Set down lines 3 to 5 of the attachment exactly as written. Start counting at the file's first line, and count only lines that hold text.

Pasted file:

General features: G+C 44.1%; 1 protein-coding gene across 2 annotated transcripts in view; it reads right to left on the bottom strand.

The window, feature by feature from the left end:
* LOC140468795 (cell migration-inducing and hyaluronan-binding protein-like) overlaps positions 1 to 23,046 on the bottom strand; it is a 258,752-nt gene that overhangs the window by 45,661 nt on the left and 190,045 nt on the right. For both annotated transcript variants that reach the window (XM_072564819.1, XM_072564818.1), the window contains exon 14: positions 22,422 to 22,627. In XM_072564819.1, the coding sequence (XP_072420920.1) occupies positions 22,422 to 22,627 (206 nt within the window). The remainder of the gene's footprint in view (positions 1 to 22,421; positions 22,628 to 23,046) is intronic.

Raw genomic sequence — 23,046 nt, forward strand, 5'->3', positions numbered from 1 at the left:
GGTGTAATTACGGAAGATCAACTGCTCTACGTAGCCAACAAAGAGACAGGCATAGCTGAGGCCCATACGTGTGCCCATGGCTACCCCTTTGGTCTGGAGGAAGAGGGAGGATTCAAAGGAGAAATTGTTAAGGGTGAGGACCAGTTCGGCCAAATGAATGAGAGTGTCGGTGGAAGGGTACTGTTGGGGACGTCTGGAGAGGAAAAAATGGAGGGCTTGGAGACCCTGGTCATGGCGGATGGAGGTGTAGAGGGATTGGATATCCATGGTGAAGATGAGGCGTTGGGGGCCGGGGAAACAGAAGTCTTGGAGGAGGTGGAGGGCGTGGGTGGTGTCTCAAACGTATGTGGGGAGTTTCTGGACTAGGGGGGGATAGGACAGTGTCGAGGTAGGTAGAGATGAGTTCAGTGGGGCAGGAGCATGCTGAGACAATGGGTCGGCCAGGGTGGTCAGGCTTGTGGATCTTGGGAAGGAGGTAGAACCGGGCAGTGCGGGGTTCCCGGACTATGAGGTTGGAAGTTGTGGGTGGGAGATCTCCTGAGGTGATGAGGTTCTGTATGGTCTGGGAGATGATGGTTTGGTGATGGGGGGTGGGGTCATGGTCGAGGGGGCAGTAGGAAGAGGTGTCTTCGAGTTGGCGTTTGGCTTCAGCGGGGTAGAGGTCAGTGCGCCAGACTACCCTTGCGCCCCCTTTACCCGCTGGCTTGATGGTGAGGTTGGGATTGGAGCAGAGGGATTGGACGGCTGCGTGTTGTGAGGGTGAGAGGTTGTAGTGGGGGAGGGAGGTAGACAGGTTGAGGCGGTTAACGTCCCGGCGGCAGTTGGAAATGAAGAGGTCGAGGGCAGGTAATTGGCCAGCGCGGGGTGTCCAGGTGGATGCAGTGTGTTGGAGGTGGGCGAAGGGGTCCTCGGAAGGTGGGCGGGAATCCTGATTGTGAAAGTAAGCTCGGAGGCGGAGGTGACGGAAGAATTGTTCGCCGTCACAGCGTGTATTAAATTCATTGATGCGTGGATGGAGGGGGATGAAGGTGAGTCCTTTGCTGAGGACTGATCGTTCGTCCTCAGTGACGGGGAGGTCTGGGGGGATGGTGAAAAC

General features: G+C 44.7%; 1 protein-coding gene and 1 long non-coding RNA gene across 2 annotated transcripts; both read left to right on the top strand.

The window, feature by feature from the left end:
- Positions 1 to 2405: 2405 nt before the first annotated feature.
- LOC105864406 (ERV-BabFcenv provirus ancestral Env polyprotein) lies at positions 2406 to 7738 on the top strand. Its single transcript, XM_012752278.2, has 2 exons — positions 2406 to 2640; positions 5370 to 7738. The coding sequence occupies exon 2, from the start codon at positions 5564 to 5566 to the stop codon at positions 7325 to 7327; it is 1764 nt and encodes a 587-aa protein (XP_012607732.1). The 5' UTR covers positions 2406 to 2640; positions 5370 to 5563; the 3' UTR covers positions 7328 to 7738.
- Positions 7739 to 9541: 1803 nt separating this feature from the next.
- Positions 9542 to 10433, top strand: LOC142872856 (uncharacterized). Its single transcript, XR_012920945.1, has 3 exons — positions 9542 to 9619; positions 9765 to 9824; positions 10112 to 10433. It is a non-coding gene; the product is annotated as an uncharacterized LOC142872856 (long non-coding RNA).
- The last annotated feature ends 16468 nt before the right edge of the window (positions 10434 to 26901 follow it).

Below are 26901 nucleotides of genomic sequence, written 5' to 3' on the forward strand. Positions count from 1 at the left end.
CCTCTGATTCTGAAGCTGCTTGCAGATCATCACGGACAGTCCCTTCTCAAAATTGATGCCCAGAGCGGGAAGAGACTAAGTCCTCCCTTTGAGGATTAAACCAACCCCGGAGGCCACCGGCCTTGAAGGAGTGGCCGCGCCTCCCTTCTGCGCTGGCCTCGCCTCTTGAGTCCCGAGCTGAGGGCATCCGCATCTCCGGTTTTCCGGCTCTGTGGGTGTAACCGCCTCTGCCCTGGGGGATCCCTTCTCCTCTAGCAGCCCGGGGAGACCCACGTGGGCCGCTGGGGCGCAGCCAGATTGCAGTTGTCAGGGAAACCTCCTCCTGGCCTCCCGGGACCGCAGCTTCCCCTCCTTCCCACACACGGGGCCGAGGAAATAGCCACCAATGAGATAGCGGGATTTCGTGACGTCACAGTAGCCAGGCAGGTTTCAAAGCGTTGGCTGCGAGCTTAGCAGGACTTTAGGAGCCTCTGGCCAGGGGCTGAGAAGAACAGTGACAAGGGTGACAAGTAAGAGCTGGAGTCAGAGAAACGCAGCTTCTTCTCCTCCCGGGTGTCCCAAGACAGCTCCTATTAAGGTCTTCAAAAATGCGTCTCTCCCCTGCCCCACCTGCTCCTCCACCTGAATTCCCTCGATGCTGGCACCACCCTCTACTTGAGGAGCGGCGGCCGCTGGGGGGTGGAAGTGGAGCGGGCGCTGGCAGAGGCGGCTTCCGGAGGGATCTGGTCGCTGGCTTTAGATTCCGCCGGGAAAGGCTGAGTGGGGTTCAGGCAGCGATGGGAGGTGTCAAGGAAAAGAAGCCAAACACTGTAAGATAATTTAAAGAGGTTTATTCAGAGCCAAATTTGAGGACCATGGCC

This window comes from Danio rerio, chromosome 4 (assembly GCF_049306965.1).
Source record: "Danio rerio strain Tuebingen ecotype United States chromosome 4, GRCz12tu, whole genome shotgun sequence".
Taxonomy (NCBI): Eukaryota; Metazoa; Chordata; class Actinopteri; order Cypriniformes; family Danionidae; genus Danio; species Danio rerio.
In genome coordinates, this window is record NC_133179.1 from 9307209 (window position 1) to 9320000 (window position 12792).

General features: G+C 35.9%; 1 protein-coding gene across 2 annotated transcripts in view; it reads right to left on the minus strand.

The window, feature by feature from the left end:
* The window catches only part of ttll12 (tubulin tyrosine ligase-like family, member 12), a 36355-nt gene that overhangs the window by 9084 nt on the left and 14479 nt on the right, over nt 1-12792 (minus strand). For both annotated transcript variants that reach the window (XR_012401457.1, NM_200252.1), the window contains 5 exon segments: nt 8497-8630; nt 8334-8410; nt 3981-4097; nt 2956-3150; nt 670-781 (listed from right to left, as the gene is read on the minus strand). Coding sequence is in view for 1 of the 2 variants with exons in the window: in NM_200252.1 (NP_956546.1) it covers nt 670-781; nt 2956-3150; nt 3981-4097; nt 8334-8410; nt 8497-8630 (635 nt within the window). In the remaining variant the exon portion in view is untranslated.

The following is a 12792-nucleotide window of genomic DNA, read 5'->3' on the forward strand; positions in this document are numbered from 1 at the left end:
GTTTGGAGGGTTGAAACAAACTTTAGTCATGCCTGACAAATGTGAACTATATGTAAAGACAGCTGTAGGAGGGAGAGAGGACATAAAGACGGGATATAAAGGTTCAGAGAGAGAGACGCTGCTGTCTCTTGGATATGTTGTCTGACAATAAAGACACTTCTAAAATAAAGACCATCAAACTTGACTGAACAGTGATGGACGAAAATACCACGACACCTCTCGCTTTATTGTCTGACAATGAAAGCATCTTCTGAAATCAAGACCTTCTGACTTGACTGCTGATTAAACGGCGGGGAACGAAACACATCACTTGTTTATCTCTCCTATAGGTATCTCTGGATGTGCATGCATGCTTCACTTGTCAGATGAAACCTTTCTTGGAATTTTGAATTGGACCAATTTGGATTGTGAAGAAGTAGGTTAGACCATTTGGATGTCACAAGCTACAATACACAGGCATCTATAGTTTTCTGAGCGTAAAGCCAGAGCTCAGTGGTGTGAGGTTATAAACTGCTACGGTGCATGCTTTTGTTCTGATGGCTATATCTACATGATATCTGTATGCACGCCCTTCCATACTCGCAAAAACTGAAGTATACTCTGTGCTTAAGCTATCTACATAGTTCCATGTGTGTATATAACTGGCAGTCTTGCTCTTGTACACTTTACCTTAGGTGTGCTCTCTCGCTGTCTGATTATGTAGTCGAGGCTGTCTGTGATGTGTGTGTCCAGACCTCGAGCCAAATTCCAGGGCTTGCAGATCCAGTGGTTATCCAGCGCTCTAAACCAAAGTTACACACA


* LOC140468795 (cell migration-inducing and hyaluronan-binding protein-like) overlaps positions 1 to 23,046 on the bottom strand; it is a 258,752-nt gene that overhangs the window by 45,661 nt on the left and 190,045 nt on the right. For both annotated transcript variants that reach the window (XM_072564819.1, XM_072564818.1), the window contains exon 14: positions 22,422 to 22,627. In XM_072564819.1, the coding sequence (XP_072420920.1) occupies positions 22,422 to 22,627 (206 nt within the window). The remainder of the gene's footprint in view (positions 1 to 22,421; positions 22,628 to 23,046) is intronic.

Raw genomic sequence — 23,046 nt, forward strand, 5'->3', positions numbered from 1 at the left:
GGTGTAATTACGGAAGATCAACTGCTCTACGTAGCCAACAAAGAGACAGGCATAGCTGAGGCCCATACGTGTGCCCATGGCTACCCCTTTGGTCTGGAGGAAGAGGGAGGATTCAAAGGAGAAATTGTTAAGGGTGAGGACCAGTTCGGCCAAATGAATGAGAGTGTCGGTGGAAGGGTACTGTTGGGGACGTCTGGAGAGGAAAAAATGGAGGGCTTGGAGACCCTGGTCATGGCGGATGGAGGTGTAGAGGGATTGGATATCCATGGTGAAGATGAGGCGTTGGGGGCCGGGGAAACAGAAGTCTTGGAGGAGGTGGAGGGCGTGGGTGGTGTCTCAAACGTATGTGGGGAGTTTCTGGACTAGGGGGGGATAGGACAGTGTCGAGGTAGGTAGAGATGAGTTCAGTGGGGCAGGAGCATGCTGAGACAATGGGTCGGCCAGGGTGGTCAGGCTTGTGGATCTTGGGAAGGAGGTAGAACCGGGCAGTGCGGGGTTCCCGGACTATGAGGTTGGAAGTTGTGGGTGGGAGATCTCCTGAGGTGATGAGGTTCTGTATGGTCTGGGAGATGATGGTTTGGTGATGGGGGGTGGGGTCATGGTCGAGGGGGCAGTAGGAAGAGGTGTCTTCGAGTTGGCGTTTGGCTTCAGCGGGGTAGAGGTCAGTGCGCCAGACTACCCTTGCGCCCCCTTTACCCGCTGGCTTGATGGTGAGGTTGGGATTGGAGCAGAGGGATTGGACGGCTGCGTGTTGTGAGGGTGAGAGGTTGTAGTGGGGGAGGGAGGTAGACAGGTTGAGGCGGTTAACGTCCCGGCGGCAGTTGGAAATGAAGAGGTCGAGGGCAGGTAATTGGCCAGCGCGGGGTGTCCAGGTGGATGCAGTGTGTTGGAGGTGGGCGAAGGGGTCCTCGGAAGGTGGGCGGGAATCCTGATTGTGAAAGTAAGCTCGGAGGCGGAGGTGACGGAAGAATTGTTCGCCGTCACAGCGTGTATTAAATTCATTGATGCGTGGATGGAGGGGGATGAAGGTGAGTCCTTTGCTGAGGACTGATCGTTCGTCCTCAGTGACGGGGAGGTCTGGGGGGATGGTGAAAAC